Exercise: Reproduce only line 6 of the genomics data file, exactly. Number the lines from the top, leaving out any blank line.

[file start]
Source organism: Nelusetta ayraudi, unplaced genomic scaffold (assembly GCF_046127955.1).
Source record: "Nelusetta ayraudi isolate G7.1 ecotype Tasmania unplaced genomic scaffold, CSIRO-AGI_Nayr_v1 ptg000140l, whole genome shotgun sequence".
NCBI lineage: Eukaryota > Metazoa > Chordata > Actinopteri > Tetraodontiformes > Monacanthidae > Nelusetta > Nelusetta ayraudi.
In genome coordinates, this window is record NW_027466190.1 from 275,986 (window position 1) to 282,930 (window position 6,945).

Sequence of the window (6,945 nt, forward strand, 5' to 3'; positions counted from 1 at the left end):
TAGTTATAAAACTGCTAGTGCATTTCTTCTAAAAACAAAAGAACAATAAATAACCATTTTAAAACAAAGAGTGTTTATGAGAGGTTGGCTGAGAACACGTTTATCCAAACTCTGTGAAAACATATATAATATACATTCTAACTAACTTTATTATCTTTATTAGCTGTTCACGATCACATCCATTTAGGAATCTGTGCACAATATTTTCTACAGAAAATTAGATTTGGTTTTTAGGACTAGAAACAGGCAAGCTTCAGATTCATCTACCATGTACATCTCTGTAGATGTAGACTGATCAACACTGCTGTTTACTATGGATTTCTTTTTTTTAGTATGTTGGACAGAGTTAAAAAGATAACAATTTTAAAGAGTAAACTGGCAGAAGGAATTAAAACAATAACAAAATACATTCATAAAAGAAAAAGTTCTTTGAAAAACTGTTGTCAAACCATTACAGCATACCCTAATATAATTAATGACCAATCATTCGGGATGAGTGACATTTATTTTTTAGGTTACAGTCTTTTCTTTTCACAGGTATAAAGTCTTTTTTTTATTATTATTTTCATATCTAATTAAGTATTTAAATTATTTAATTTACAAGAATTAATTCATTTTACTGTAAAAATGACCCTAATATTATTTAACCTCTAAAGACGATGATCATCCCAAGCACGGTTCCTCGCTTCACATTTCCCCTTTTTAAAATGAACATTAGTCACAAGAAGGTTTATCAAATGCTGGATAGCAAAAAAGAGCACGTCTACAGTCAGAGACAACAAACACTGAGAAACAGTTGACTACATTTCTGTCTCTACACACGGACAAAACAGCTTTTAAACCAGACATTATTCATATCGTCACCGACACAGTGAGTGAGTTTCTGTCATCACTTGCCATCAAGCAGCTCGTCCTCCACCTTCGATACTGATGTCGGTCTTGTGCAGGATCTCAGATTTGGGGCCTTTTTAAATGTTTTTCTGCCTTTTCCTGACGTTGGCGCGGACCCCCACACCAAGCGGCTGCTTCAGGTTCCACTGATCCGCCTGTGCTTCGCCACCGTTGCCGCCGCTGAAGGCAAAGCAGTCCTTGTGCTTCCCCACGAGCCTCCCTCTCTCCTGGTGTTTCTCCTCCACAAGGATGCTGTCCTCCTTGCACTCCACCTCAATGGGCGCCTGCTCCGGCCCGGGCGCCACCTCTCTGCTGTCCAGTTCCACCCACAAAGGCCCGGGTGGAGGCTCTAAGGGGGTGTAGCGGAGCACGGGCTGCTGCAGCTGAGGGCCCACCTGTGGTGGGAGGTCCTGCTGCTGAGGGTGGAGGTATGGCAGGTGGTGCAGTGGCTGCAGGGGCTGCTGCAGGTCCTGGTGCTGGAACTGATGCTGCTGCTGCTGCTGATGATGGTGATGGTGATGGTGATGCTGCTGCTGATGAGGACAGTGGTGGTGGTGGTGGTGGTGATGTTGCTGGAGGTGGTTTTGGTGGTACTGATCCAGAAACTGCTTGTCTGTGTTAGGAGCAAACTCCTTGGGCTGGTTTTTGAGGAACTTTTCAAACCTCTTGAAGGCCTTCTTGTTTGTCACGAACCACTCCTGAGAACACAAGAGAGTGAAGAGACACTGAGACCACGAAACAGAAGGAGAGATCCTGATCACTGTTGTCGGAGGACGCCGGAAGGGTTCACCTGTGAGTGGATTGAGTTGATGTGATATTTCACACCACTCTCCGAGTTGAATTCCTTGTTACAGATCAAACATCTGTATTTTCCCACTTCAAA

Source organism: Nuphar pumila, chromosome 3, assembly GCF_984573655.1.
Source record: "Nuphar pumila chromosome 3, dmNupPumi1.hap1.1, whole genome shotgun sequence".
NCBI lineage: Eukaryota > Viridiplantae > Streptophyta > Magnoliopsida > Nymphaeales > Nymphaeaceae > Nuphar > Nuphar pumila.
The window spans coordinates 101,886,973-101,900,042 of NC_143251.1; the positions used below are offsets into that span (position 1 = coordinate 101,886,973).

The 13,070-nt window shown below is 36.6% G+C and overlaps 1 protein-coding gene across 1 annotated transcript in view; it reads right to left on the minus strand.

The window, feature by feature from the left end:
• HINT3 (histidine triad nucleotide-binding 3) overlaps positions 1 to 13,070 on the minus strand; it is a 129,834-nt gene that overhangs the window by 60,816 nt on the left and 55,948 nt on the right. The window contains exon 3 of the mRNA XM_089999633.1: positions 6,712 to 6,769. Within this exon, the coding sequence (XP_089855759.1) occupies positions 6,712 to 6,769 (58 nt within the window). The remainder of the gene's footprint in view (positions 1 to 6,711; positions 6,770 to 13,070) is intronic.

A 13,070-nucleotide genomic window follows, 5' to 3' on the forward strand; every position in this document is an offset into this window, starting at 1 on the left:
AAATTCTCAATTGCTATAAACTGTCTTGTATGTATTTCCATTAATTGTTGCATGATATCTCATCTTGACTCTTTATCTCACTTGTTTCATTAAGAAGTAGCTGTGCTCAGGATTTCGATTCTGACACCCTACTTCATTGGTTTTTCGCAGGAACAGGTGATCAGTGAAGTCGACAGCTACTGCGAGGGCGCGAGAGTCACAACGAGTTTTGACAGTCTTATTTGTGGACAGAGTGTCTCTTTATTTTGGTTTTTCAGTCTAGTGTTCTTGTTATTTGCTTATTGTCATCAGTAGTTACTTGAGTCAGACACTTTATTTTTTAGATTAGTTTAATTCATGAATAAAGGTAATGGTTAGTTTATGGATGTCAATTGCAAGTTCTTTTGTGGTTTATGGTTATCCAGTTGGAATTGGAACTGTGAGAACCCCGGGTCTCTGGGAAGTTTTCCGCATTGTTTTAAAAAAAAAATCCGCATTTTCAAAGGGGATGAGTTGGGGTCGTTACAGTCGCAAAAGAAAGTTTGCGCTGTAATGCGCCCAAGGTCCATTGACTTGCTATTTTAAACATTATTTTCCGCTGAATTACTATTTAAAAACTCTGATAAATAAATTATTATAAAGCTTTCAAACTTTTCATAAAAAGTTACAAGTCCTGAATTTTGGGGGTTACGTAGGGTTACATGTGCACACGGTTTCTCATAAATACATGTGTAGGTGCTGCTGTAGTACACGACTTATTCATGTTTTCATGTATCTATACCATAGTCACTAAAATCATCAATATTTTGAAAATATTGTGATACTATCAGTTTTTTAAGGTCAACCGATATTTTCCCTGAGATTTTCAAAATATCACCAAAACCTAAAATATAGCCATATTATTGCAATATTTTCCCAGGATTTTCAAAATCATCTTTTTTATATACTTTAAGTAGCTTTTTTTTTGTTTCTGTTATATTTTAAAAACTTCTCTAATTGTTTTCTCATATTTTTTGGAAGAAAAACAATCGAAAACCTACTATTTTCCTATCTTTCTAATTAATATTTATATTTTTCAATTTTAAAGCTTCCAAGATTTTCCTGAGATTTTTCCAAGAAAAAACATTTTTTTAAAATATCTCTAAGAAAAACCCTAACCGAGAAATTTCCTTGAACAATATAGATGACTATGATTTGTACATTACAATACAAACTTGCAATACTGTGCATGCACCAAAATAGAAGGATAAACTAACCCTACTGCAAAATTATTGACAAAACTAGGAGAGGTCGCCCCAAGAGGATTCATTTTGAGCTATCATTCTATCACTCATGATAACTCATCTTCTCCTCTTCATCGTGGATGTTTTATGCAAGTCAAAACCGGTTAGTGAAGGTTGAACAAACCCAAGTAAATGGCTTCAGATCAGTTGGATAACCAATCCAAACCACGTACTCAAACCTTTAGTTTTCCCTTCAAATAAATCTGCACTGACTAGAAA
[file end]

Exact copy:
TAGTTATAAAACTGCTAGTGCATTTCTTCTAAAAACAAAAGAACAATAAATAACCATTTTAAAACAAAGAGTGTTTATGAGAGGTTGGCTGAGAACACGTTTATCCAAACTCTGTGAAAACATATATAATATACATTCTAACTAACTTTATTATCTTTATTAGCTGTTCACGATCACATCCATTTAGGAATCTGTGCACAATATTTTCTACAGAAAATTAGATTTGGTTTTTAGGACTAGAAACAGGCAAGCTTCAGATTCATCTACCATGTACATCTCTGTAGATGTAGACTGATCAACACTGCTGTTTACTATGGATTTCTTTTTTTTAGTATGTTGGACAGAGTTAAAAAGATAACAATTTTAAAGAGTAAACTGGCAGAAGGAATTAAAACAATAACAAAATACATTCATAAAAGAAAAAGTTCTTTGAAAAACTGTTGTCAAACCATTACAGCATACCCTAATATAATTAATGACCAATCATTCGGGATGAGTGACATTTATTTTTTAGGTTACAGTCTTTTCTTTTCACAGGTATAAAGTCTTTTTTTTATTATTATTTTCATATCTAATTAAGTATTTAAATTATTTAATTTACAAGAATTAATTCATTTTACTGTAAAAATGACCCTAATATTATTTAACCTCTAAAGACGATGATCATCCCAAGCACGGTTCCTCGCTTCACATTTCCCCTTTTTAAAATGAACATTAGTCACAAGAAGGTTTATCAAATGCTGGATAGCAAAAAAGAGCACGTCTACAGTCAGAGACAACAAACACTGAGAAACAGTTGACTACATTTCTGTCTCTACACACGGACAAAACAGCTTTTAAACCAGACATTATTCATATCGTCACCGACACAGTGAGTGAGTTTCTGTCATCACTTGCCATCAAGCAGCTCGTCCTCCACCTTCGATACTGATGTCGGTCTTGTGCAGGATCTCAGATTTGGGGCCTTTTTAAATGTTTTTCTGCCTTTTCCTGACGTTGGCGCGGACCCCCACACCAAGCGGCTGCTTCAGGTTCCACTGATCCGCCTGTGCTTCGCCACCGTTGCCGCCGCTGAAGGCAAAGCAGTCCTTGTGCTTCCCCACGAGCCTCCCTCTCTCCTGGTGTTTCTCCTCCACAAGGATGCTGTCCTCCTTGCACTCCACCTCAATGGGCGCCTGCTCCGGCCCGGGCGCCACCTCTCTGCTGTCCAGTTCCACCCACAAAGGCCCGGGTGGAGGCTCTAAGGGGGTGTAGCGGAGCACGGGCTGCTGCAGCTGAGGGCCCACCTGTGGTGGGAGGTCCTGCTGCTGAGGGTGGAGGTATGGCAGGTGGTGCAGTGGCTGCAGGGGCTGCTGCAGGTCCTGGTGCTGGAACTGATGCTGCTGCTGCTGCTGATGATGGTGATGGTGATGGTGATGCTGCTGCTGATGAGGACAGTGGTGGTGGTGGTGGTGGTGATGTTGCTGGAGGTGGTTTTGGTGGTACTGATCCAGAAACTGCTTGTCTGTGTTAGGAGCAAACTCCTTGGGCTGGTTTTTGAGGAACTTTTCAAACCTCTTGAAGGCCTTCTTGTTTGTCACGAACCACTCCTGAGAACACAAGAGAGTGAAGAGACACTGAGACCACGAAACAGAAGGAGAGATCCTGATCACTGTTGTCGGAGGACGCCGGAAGGGTTCACCTGTGAGTGGATTGAGTTGATGTGATATTTCACACCACTCTCCGAGTTGAATTCCTTGTTACAGATCAAACATCTGTATTTTCCCACTTCAAA